Who: Annie Mackin, painter. Artist Annie Mackin lives and works in Hastings, where she creates beautiful works from her home studio, conveniently situated in the basement of her house, so she can paint during rare quiet moments looking after her two year old son. She currently has an exhibition, Through Smoke, on at the adventurous 35 North Gallery in Brighton, where she has used fragrance both within the art work, and also with the presentation of the paintings, for a poly-sensory art experience.
Excitingly, Annie asked We Wear Perfume to help her chose the scent for the exhibition, together with Sharon Whiting from 35 North Gallery, who commissioned the show. We’re seeing an increasing number of art and fragrance collaborations, so it was thrilling to be involved with a real life one. We caught up with Annie to discover how scent affects her art.
Today I’m wearing Histoires de Parfums 1876. I’m wearing this scent mostly because I made an art show about it and I’ve ended up loving it! It’s from the chypre family and it makes me feel romantic, energetic and powerful when I wear it.
For me the scent is less about the individual notes it’s made of and more about the atmosphere it conjures up. When I smelled chypre scents for the first time I was inspired to create watercolour pieces that responded to the aroma, I wanted to create work that was kind of bright and earthy at the same time.
I responded differently to the fragrance in each painting, seeing how it connected to the energy of the paints I was using. So sometimes it would be very processed based and sometimes I was working with movement to create the patterns and colours on the paper, based on the scent. It was a response to the feeling I got when I was wearing the perfume, seeing certain colours, feeling the energy.
I would spray the canvas first with fragrance, or spray it afterwards and see the different affects it created. Mainly it was liquid splashing in different patterns. When I added scent to the inks and paints, I didn’t have to change my process too much as they blended in very easily to the watercolours.
To create a multi sensory exhibition I scented the room with Histoires de Parfums 1876 too, so as a visitor you are completely immersed in the scent as well as looking at it in the paintings. We used a gentle scent diffuser and sprayed the fragrance directly into the diffuser’s water tank, and top it up once a day.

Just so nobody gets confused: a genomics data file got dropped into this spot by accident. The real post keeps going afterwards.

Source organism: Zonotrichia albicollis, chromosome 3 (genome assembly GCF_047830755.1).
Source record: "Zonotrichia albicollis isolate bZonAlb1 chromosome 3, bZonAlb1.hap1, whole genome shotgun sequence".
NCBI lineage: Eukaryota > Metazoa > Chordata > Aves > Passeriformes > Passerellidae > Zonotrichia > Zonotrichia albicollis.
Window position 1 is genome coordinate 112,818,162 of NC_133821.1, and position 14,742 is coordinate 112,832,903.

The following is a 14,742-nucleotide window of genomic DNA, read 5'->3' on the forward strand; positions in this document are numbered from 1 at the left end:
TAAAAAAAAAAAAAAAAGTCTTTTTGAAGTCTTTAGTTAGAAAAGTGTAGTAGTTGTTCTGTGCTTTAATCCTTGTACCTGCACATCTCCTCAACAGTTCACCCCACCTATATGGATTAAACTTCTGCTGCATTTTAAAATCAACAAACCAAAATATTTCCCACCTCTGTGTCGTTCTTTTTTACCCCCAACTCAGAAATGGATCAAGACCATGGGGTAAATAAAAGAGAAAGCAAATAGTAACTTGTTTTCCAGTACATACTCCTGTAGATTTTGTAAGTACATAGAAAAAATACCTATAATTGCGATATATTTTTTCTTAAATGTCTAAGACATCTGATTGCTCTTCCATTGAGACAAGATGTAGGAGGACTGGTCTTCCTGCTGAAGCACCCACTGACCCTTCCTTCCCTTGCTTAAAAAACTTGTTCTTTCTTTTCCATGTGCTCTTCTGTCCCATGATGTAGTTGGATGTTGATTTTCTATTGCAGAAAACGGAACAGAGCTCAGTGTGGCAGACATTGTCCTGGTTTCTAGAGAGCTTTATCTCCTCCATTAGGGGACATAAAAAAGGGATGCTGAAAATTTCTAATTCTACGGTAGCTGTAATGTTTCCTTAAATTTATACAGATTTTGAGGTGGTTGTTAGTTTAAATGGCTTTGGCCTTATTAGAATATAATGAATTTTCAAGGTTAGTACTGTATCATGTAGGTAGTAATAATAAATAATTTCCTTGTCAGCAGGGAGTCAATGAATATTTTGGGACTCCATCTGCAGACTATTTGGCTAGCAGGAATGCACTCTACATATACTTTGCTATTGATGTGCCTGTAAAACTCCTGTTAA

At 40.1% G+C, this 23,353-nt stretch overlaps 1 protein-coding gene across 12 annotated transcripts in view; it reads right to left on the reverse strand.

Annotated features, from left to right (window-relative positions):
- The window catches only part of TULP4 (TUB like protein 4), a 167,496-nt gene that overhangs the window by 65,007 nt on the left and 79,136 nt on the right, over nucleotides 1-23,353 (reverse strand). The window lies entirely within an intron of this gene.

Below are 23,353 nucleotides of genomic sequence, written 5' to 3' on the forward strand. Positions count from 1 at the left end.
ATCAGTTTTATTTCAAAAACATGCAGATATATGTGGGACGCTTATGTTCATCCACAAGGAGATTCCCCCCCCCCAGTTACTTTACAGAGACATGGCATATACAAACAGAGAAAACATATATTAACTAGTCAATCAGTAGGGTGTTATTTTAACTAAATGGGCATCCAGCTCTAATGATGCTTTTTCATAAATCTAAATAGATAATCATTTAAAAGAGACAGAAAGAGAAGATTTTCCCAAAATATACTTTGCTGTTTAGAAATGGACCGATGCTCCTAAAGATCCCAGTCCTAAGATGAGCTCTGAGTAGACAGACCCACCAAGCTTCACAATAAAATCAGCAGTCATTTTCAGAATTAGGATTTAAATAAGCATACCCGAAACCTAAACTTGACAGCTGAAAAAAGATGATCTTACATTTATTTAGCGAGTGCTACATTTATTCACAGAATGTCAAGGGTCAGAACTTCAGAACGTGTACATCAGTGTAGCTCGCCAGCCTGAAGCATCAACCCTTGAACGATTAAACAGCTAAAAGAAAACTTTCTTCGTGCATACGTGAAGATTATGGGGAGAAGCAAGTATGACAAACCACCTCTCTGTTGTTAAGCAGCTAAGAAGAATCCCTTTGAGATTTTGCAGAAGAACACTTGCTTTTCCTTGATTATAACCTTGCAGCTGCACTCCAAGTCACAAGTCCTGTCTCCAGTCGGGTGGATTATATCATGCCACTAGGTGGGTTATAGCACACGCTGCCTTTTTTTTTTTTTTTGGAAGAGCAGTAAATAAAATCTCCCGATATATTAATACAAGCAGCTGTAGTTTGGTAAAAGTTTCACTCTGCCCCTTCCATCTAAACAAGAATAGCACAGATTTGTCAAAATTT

I’ve had a lot of interesting responses, one person took the scrunchy out of her hair and put it close to the diffuser to catch the scent. It’s not been overpowering, everyone has really enjoyed the smell, which is what I wanted, a subtle diffusion.
As part of my research I read a perfume book on the chypre fragrance family, which features a lot of grounding mossy notes, and about Aphrodite sleeping on a bed of moss in Cyprus, where she was born. I thought it was quite a romantic idea and wanted to extend that romantic feeling into the watercolours.
I’ve made work about magical history previously, and I’ve been fascinated by paganism for years. Then during lockdown I created a lot of work around goddesses, including goddesses of the home, goddesses of motherhood and pagan goddesses, alongside works featuring Aphrodite, It all kind of looped back into that early thought process, even though the final works were more figurative paintings, it still fed back to that original idea of romance and being grounded, which I really liked.
Being at home during during Covid with a new baby, I had contradictory feelings, I was inspired by the anchoring comfort of being at home, but also there was a feeling of being trapped, so I wanted to create work that was inspired by that situation. And it was quite reassuring to focus on things that were reverential to the home.
During lockdown I would always use perfume before heading out of the house, it helped to stop me being so anxious. Even if it was just taking my son to the playground, a quick spritz made me feel ready to go out and face the world, even though it felt a bit scary. It felt important to me, although I’m a bit regretful of it now as I’ve used up all my good scent just going to the playground! I wore Ginsberg Is God by Bella Freud. Burning candles at home in the evening also felt grounding and comfortingly ritualistic, I used it as a cleansing ritual too, with a baby and a dog around it helped to keep things smelling good.
I’ve made sage brushes before to burn as a smudge stick and I also use Paolo Santo, although in the UK, we should describe it as reeking, as its our own ancient version of the same ritual, you can use lavender and sage grown in your own garden rather than shipping things accross the world. Now I try and stick to local ingredients for reeking.
I spray fragrance on my neck and my hair, I keep it simple. I don’t change my scent too much because of keeping my smell consistent for my son, I think its quite important for him and for me. Most of my scent collection smells similar anyway, if I change it up too much I notice it through the day, sometimes I want it to be more subtle, if I notice it too much I find it a bit distracting.
I never really got that new born baby smell from the baby, I always thought he just smelled like me. He’s got his first scented bubble bath, Zog the Dragon bubble bath, which is dragon fruit and orange scented. He loves it. As long as it doesn’t react on his skin, I don’t mind.
Annie Mackin’s Through Smoke is on at 35 North Gallery until 25th September. Check website for details.
Imagery by Unit 33 Studios